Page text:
On Friday, the Obama administration issued a proposed rule change following from the supposed accommodation they promised a year ago to the controversial, coercive Department of Health and Human Services abortion-drug, contraception, and sterilization mandate. Mark Rienzi is a professor of constitutional law at the Columbus School of Law at The Catholic University of America and an attorney at the Becket Fund for Religious Liberty, and he talks about why the religious-liberty problem remains.
KATHRYN JEAN LOPEZ: Was Friday’s release from the Department of Health and Human Services on the controversial abortion-drug, contraception, sterilization mandate an “olive branch” as the headline on E. J. Dionne’s column in the Washington Post puts it?
MARK RIENZI: My grandfather used to tell me a story about how parents got children of his generation to eat their dinner without complaining. If my grandfather didn’t like his dinner, his parents simply said: “That’s okay, son, you don’t have to eat it.” The next morning, when my grandfather sat down to breakfast, he’d get the same plate of food he’d rejected the night before, just colder, more stale, and less appetizing. And if he didn’t eat it then, he’d get it for lunch, and every meal thereafter, until he finished it. Soon, my grandfather learned who was boss, and he stopped refusing his dinner.
Friday’s announcement from the administration was an “olive branch” in the same way that cold, stale plate of leftover dinner was an “olive branch” to my grandfather the next morning: It is simply a re-offering of the same unappetizing ideas that have already been explicitly rejected, in hopes that religious objectors will swallow now what they would not swallow a year ago.
That turn of events is a profound disappointment for those of us who had hoped that the administration would reach the easy, obvious, and legally required solution of just exempting all religious objectors. The government obviously has many ways it could get these drugs to people without forcibly involving religious objectors. Instead, the government took a year to think about the issue and came back with essentially the same proposal everyone already rejected last spring. That is an odd kind of “compromise.”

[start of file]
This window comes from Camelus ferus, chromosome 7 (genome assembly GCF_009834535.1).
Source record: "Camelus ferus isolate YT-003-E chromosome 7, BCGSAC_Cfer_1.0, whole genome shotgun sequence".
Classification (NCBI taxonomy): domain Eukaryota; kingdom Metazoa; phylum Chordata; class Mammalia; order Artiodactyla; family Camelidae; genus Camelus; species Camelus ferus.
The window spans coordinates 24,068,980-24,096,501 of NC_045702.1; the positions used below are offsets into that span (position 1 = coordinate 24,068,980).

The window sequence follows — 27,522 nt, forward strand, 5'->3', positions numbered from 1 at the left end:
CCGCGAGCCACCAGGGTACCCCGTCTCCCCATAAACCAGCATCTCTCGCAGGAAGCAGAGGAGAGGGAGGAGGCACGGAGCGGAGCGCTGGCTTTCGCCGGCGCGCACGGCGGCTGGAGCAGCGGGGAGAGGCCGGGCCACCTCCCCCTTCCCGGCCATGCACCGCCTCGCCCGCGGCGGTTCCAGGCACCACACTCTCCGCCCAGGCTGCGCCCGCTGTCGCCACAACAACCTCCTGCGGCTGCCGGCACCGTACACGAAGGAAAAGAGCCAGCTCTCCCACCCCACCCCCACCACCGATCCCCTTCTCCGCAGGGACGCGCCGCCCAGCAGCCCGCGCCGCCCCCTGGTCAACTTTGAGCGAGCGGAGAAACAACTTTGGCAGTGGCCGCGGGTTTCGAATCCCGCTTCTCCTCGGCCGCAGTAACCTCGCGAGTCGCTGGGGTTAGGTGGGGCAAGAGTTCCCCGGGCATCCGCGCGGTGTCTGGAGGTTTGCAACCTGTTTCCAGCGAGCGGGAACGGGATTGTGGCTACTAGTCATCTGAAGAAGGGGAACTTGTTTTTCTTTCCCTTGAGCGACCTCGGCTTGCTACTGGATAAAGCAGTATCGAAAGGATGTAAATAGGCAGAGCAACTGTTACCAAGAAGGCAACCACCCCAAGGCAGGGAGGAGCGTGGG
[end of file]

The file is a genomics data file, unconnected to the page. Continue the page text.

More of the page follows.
LOPEZ: The Notice of Proposed Rulemaking says that the government is changing some parts of the “religious employer” exemption. Isn’t that a good thing?
RIENZI: It is a welcome development, but one that even the administration says does not actually broaden the exemption to any employer who was not previously covered.
When the administration first announced the “religious employer” definition in 2011, they said churches could only qualify if they turned away needy people of other faiths who sought their help and if they refused to hire people of other faiths. This was always perverse: Who thinks that it is a good thing to force a Catholic soup kitchen to turn away hungry atheists or Jews?
Thankfully, the administration has dropped this terrible idea that religious groups should refuse to help their neighbors.
Why did they do this? The explanation is downright bizarre. Although the government itself originally wrote this turn-away-your-neighbor requirement, it now says it “was never the Departments’ intention” to exclude religious entities just because they “provide charitable social services to persons of different religious faiths.” This is remarkable because it was the departments themselves who expressly included precisely that limitation in the current final rule.
In any case, the administration is also quick to point out that its proposed change to the definition will have absolutely no impact on the number of entities qualifying for the “religious employer” exemption. As the departments explain, the new proposal “would not expand the universe of employer plans that would qualify for the exemption beyond that which was intended in the 2012 final rules.” This is because the exemption is still only available for churches and religious orders, and not to non-profit 501(c)(3) organizations, such as schools and hospitals.